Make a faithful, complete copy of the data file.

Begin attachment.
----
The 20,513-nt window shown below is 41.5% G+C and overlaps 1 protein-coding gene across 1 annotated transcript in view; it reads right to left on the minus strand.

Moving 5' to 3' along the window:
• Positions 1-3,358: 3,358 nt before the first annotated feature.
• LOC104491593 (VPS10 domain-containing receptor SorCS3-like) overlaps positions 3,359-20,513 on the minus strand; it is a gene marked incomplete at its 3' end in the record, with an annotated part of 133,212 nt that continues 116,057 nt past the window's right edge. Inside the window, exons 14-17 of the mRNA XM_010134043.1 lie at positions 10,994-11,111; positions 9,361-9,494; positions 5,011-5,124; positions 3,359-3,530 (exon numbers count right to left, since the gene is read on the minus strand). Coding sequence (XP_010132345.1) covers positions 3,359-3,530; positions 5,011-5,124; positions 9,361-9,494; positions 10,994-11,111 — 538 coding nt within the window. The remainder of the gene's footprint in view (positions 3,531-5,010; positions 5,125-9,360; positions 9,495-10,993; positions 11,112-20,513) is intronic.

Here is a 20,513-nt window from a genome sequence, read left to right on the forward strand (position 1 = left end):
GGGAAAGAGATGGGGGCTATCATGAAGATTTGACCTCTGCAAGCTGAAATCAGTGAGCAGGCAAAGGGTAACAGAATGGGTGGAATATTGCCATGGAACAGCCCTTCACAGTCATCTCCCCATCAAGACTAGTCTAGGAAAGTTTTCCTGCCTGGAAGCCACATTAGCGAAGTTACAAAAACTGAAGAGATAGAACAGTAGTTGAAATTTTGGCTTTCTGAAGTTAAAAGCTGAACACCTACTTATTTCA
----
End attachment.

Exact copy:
The 20,513-nt window shown below is 41.5% G+C and overlaps 1 protein-coding gene across 1 annotated transcript in view; it reads right to left on the minus strand.

Moving 5' to 3' along the window:
• Positions 1-3,358: 3,358 nt before the first annotated feature.
• LOC104491593 (VPS10 domain-containing receptor SorCS3-like) overlaps positions 3,359-20,513 on the minus strand; it is a gene marked incomplete at its 3' end in the record, with an annotated part of 133,212 nt that continues 116,057 nt past the window's right edge. Inside the window, exons 14-17 of the mRNA XM_010134043.1 lie at positions 10,994-11,111; positions 9,361-9,494; positions 5,011-5,124; positions 3,359-3,530 (exon numbers count right to left, since the gene is read on the minus strand). Coding sequence (XP_010132345.1) covers positions 3,359-3,530; positions 5,011-5,124; positions 9,361-9,494; positions 10,994-11,111 — 538 coding nt within the window. The remainder of the gene's footprint in view (positions 3,531-5,010; positions 5,125-9,360; positions 9,495-10,993; positions 11,112-20,513) is intronic.

Here is a 20,513-nt window from a genome sequence, read left to right on the forward strand (position 1 = left end):
GGGAAAGAGATGGGGGCTATCATGAAGATTTGACCTCTGCAAGCTGAAATCAGTGAGCAGGCAAAGGGTAACAGAATGGGTGGAATATTGCCATGGAACAGCCCTTCACAGTCATCTCCCCATCAAGACTAGTCTAGGAAAGTTTTCCTGCCTGGAAGCCACATTAGCGAAGTTACAAAAACTGAAGAGATAGAACAGTAGTTGAAATTTTGGCTTTCTGAAGTTAAAAGCTGAACACCTACTTATTTCA